So many blood tests…

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Small Tortoiseshell

Ten years ago “phlebotomy” was an interesting new word, a couple of years ago I still couldn’t spell it properly, and today it is woven into the very fabric of my life. I say woven, but embroidered might be more accurate. Which, of course, allows me to use the word “needlepoint”.

At times like this it’s probably good to spend a few minutes thinking about how lucky I am compared to some other people. I have a bed to get back into, for instance, and  a medical system that cares enough about me to stab me in the arm on a regular basis without charge.

Of course, this may change once we leave the EU. If we ever do.

I have a waking nightmare, which is becoming more real as time moves on. It isn’t about shortages, or poor quality food. It’s not even about the economy or that blonde buffoon being in power. I’m simply afraid that, like a hamster, we are all trapped in a wheel and no matter how fast we run we won’t be able to break free from the current cycle of politics, with its lies and low-quality leadership.

I actually saw a car on the road today with hand-written posters detailing how the European Union had been formed by the CIA as part of America’s plot to control the world.

This is what happens when you let idiots have an opinion. First you have to listen to them talking rubbish, then you have to leave Europe, and now we have to read posters about the CIA and world domination.

I was about to suggest that the CIA, from some of the things I’ve read over the years, would probably have trouble tying its own shoelaces, let alone dominating the world, when I found this site.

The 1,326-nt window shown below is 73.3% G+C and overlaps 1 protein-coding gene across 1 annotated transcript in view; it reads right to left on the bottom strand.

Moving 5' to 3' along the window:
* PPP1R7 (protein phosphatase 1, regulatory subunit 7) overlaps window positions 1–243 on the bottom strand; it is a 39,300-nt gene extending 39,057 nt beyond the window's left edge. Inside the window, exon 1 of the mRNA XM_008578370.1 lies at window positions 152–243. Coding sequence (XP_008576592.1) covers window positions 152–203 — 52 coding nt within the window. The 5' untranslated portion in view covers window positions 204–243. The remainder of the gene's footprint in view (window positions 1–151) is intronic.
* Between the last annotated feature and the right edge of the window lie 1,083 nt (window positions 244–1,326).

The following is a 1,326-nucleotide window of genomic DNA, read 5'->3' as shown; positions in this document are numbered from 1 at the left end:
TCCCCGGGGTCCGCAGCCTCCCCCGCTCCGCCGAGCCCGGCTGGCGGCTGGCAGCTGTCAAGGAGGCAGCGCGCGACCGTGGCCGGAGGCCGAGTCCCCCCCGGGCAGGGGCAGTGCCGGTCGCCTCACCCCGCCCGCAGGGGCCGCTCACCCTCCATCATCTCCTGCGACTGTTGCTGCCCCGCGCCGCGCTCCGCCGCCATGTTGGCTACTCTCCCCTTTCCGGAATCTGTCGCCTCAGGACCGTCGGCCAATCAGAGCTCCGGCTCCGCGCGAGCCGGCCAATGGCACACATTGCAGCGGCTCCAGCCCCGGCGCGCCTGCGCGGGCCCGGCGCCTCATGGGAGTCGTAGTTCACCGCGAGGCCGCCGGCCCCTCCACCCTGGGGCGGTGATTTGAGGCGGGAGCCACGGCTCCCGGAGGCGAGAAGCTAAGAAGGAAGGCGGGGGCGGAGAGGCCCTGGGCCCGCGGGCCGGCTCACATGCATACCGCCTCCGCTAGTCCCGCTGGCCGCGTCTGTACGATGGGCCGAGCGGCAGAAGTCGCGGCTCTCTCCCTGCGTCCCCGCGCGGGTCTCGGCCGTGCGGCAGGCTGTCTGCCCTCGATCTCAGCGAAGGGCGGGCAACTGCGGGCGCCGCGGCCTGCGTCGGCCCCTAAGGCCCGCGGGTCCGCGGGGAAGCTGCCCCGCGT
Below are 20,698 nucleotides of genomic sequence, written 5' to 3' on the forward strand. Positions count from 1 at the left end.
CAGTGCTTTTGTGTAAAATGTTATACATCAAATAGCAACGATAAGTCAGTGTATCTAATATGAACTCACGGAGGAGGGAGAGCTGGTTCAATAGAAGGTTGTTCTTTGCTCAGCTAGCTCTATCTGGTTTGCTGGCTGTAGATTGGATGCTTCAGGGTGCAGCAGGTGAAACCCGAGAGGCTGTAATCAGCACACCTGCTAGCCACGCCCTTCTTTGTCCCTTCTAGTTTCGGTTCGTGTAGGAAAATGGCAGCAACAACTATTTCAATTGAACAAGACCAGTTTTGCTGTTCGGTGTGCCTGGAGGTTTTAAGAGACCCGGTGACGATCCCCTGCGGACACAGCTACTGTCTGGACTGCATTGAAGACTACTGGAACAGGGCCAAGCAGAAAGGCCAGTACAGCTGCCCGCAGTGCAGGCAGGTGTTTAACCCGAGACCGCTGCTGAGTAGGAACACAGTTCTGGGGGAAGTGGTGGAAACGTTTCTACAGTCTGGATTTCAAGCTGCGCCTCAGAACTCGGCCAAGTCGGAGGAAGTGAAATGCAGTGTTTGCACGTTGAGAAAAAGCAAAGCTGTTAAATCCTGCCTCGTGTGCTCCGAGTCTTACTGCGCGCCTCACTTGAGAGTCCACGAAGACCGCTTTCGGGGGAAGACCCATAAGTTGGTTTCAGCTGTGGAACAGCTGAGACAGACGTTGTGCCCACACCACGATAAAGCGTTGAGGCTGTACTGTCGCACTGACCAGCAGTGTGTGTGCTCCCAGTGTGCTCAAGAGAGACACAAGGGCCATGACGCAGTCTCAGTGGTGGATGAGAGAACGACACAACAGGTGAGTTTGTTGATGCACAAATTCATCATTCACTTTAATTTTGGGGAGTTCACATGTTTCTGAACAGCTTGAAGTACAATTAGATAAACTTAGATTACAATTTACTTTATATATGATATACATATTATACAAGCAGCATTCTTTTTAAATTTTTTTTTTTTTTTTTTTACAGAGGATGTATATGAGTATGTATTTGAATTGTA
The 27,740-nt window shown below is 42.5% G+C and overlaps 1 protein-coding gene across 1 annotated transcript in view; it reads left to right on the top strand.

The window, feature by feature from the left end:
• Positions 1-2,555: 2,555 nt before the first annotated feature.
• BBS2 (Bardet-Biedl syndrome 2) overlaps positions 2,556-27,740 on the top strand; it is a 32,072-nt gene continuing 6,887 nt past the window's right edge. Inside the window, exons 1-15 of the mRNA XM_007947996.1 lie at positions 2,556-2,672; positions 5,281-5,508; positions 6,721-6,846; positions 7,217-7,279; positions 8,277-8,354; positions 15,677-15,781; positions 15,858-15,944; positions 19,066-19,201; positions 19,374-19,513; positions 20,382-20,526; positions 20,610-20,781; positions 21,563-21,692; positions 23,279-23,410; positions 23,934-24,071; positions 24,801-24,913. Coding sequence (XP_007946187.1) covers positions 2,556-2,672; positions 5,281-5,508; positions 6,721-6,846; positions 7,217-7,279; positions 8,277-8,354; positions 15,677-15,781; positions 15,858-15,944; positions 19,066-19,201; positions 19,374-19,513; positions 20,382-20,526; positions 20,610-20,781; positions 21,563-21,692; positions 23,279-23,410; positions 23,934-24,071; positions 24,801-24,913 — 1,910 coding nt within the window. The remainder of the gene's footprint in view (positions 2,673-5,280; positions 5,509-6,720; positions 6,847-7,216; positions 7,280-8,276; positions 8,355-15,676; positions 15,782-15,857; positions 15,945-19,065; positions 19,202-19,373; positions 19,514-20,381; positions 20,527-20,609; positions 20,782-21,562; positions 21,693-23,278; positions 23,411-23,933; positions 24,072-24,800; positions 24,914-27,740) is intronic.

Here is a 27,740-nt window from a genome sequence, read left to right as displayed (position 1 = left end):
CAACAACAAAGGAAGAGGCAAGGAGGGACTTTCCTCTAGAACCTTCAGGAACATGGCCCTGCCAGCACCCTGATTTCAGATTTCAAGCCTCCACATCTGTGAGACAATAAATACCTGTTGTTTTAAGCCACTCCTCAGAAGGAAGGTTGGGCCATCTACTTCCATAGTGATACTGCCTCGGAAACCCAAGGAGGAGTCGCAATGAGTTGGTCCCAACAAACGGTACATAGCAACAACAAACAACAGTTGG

A Letter from a Younger Man

As part of the decluttering process I’ve been finding a lot of paperwork from 20-30 years ago. Most of it lost its importance (if it ever had any) many years ago and has gone either into the bin or into the shredder.
Last night, this included a motivational document I wrote over 25 years ago (while I was still working for someone else). It’s similar to things that I do now, apart from the fact that I no longer appear so convincing.
It set out, in great detail, the number of days I had left before the age of 55 (possible early retirement date), 60 (my realistic early retirement date – remember that Julia’s retirement date was 60 in those days, before they changed the system) and 65, which used to be the statutory retirement date before the government stole two years from my life by changing the default retirement age.